Stephanie Perkins celebrates film adaptation and new horror novel

DUAL THREAT: Asheville-based author Stephanie Perkins, right, has had a momentous autumn with the film adaptation of her novel "There's Someone Inside Your House," top left, and the release of her second horror novel, "The Woods Are Always Watching." Author photo by Destinee Blau; film still by David Bukach, courtesy of Netflix

While Stephanie Perkins is a voracious reader of horror novels, it was her love of horror films that inspired her to, well, take a stab at writing scary stories.

The Asheville-based author achieved New York Times bestseller status in 2014 with her third YA romance, Isla and the Happily Ever After, and landed back on that revered list in 2017 with her debut horror novel, There’s Someone Inside Your House. Recently, things have come full circle as the story of Makani Young attempting to figure out who’s behind a string of murders at her Nebraska high school has been adapted into a feature film. The movie premiered at Fantastic Fest in Austin, Texas, on Sept. 23 and hit Netflix on Oct. 6, where it promptly vaulted to the streaming service’s most popular offering.

Like many writers, Perkins has had a few of her books under contract with producers, only to see the deal fall apart for various reasons. So when Dan Cohen, an executive producer on “Stranger Things,” showed interest in There’s Someone Inside Your House, she tried not to get overly excited.

However, given the immense success of “Stranger Things,” Cohen had significant sway at Netflix and soon tapped Henry Gayden, screenwriter of the hit DC Comics adaptation Shazam!, to handle the script. Patrick Brice — whose The Overnight and two Creep films made a fan out of Perkins — then signed on to direct. Yet the entire endeavor continued to seem too good to be true for the author.

“I didn’t believe it was happening for a really, really long time, until [Cohen] called me,” Perkins says. “He was in the middle of a cornfield with everyone else and was like, ‘Yeah, we start shooting here in six days.’ And that was when I realized it was actually happening.”

On the advice of friends, Perkins chose not to be involved with the adaptation process. Most authors she knows who’ve done so have felt somewhat unwanted on the film set, which she says is understandable. An author’s job, she believes, is done once the book is written; screenwriting and filmmaking, she adds, are “a totally separate thing.”

“The movie is very, very different plotwise from my book, but in a way that I’m really happy with,” Perkins says. “I think it makes for a better cinematic experience, and I’m glad they didn’t try to do a straight adaptation. That rarely works.”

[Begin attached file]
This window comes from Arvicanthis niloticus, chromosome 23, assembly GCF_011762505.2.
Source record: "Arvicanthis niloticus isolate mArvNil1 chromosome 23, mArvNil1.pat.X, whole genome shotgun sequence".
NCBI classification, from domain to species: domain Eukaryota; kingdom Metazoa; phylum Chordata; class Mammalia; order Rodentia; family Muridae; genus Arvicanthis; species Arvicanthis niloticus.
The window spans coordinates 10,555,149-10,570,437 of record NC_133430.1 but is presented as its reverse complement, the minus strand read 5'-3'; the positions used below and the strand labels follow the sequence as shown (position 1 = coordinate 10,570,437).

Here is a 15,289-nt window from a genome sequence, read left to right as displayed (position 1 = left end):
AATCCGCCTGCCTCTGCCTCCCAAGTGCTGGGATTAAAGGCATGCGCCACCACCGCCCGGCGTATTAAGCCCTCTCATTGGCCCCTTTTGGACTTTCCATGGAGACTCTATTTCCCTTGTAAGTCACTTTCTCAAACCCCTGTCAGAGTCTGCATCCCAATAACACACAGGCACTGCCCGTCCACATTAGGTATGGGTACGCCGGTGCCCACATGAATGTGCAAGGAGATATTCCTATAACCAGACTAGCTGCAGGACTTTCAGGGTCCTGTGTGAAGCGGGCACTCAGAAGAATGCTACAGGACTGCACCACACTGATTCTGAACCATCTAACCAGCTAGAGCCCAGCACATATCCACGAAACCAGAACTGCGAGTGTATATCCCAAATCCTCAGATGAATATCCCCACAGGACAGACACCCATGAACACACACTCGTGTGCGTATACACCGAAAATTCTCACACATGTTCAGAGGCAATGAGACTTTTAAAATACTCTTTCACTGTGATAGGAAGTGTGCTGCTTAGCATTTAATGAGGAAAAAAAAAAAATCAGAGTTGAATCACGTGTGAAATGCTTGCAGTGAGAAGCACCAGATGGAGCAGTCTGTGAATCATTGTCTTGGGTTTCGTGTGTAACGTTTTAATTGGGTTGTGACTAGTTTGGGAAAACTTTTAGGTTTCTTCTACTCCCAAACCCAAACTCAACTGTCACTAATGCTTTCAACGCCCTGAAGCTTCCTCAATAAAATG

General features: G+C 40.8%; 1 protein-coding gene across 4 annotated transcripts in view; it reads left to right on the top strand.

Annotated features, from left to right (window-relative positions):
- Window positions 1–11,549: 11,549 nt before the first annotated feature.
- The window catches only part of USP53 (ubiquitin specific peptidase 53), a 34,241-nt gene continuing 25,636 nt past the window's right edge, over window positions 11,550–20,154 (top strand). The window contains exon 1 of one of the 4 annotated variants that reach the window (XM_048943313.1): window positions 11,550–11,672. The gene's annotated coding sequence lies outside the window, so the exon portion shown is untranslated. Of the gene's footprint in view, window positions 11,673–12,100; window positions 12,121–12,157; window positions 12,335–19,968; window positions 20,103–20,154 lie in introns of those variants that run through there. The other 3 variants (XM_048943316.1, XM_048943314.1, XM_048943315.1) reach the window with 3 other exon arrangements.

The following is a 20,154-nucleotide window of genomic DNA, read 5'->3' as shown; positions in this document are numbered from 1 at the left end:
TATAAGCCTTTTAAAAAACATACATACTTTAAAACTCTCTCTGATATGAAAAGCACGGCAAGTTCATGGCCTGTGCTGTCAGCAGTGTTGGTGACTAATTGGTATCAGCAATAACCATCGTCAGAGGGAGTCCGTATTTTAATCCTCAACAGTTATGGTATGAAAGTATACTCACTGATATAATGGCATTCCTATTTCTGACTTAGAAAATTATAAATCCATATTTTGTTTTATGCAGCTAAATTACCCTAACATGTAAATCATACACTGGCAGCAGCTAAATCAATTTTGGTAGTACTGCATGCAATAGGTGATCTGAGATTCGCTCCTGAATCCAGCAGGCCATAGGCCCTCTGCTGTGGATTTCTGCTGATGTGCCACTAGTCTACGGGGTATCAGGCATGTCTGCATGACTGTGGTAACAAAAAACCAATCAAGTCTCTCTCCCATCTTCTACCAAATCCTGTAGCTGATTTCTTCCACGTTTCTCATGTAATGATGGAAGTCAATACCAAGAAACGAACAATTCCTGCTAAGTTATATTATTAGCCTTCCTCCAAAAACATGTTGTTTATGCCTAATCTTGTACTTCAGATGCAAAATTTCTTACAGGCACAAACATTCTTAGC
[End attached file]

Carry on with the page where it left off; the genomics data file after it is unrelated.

The author’s lone request was to visit the Vancouver, B.C., set. That wish came true during production, resulting in what Perkins calls “the ideal experience.”

“[The film] was just this perfect timing of everyone and all the right people. And [Cohen, Gayden and Brice] are very close in age to me, so we all had the same influences,” she says. “It was crazy that it happened, and then it was even more wild that they made a good [movie]. I’m really proud of it and excited for people to see it.”

Every tumbling leaf a terror

Along with the new film, Perkins is also celebrating the release of her latest book, The Woods Are Always Watching — her first novel set in Western North Carolina. The story is a tale of two teen girls who go backpacking in Pisgah National Forest. The simple storyline and small cast of characters, notes Perkins, was by design. After There’s Someone Inside Your House — which takes place in two primary locations (Nebraska and Hawaii), and features nine very different points of view — simplicity was key.

“It was as stripped-down as I can make it. I wanted it to be this nice, tight, gruesome little book,” she says. “I think it is that thing, but the ridiculous thing, of course, is that it took me just as long to write as all the other books that are longer and more complicated. So, the joke is always on me.”

As part of her research for The Woods Are Always Watching, Perkins and her husband, Jarrod, hiked and camped on the Art Loeb Trail, undergoing the same outdoor experience as her young protagonists. “Which is to say ‘none,’” Perkins says, noting that the only way she could have written the book was “from the perspective of people who were also amateurs but who would try really hard.”

The author recalls having her journal and pen out the entire time on the trail, taking notes to capture the experiences. At that point, Perkins adds, her husband had been listening to her tell stories of serial killers in the woods and bear attacks for several months. As a result, he didn’t sleep particularly well that night.

“I’d filled his head with too many scary stories, and so every little leaf tumbling across the tent was a terror to him,” she says. “It was funny, but I felt a little bad about it, too.”

While WNC is rich in hair-raising folklore, Perkins says she purposefully avoided those traditions and instead delved into her strong interest in true crime. She stresses that the things that scare her “are less monsters and more men.”

“The deeper and deeper you go into true crime, the more and more you realize that nowhere is safe, and that includes nature,” Perkins says. “My husband and I moved here because it’s so beautiful. And now, unfortunately, I know all these terrible stories about things that have happened to people out there, and they did stick with me. I would never, ever go hiking in the woods alone anymore. I just know too much.”


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About Edwin Arnaudin
Edwin Arnaudin is a staff writer for Mountain Xpress. He also reviews films for and is a member of the Southeastern Film Critics Association (SEFCA) and North Carolina Film Critics Association (NCFCA). Follow me @EdwinArnaudin

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